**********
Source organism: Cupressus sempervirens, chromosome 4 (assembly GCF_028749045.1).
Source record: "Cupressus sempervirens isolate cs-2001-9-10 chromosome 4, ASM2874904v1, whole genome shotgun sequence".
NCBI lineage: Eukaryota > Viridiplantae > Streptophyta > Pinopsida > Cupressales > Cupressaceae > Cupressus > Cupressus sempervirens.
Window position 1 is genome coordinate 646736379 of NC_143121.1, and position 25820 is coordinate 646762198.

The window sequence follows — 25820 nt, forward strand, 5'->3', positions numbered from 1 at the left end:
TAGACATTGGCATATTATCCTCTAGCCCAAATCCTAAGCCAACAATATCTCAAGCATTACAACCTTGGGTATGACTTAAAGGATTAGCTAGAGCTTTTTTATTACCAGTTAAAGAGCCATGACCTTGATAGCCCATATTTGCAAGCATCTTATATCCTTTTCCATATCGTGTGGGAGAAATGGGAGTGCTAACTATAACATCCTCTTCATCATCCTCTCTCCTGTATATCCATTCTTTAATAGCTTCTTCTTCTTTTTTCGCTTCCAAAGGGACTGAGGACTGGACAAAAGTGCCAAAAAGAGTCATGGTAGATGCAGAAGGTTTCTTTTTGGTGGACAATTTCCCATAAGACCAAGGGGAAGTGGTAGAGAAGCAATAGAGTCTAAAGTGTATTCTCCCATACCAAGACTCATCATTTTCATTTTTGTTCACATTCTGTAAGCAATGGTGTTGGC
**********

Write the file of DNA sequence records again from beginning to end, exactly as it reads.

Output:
Source organism: Cupressus sempervirens, chromosome 4 (assembly GCF_028749045.1).
Source record: "Cupressus sempervirens isolate cs-2001-9-10 chromosome 4, ASM2874904v1, whole genome shotgun sequence".
NCBI lineage: Eukaryota > Viridiplantae > Streptophyta > Pinopsida > Cupressales > Cupressaceae > Cupressus > Cupressus sempervirens.
Window position 1 is genome coordinate 646736379 of NC_143121.1, and position 25820 is coordinate 646762198.

The window sequence follows — 25820 nt, forward strand, 5'->3', positions numbered from 1 at the left end:
TAGACATTGGCATATTATCCTCTAGCCCAAATCCTAAGCCAACAATATCTCAAGCATTACAACCTTGGGTATGACTTAAAGGATTAGCTAGAGCTTTTTTATTACCAGTTAAAGAGCCATGACCTTGATAGCCCATATTTGCAAGCATCTTATATCCTTTTCCATATCGTGTGGGAGAAATGGGAGTGCTAACTATAACATCCTCTTCATCATCCTCTCTCCTGTATATCCATTCTTTAATAGCTTCTTCTTCTTTTTTCGCTTCCAAAGGGACTGAGGACTGGACAAAAGTGCCAAAAAGAGTCATGGTAGATGCAGAAGGTTTCTTTTTGGTGGACAATTTCCCATAAGACCAAGGGGAAGTGGTAGAGAAGCAATAGAGTCTAAAGTGTATTCTCCCATACCAAGACTCATCATTTTCATTTTTGTTCACATTCTGTAAGCAATGGTGTTGGC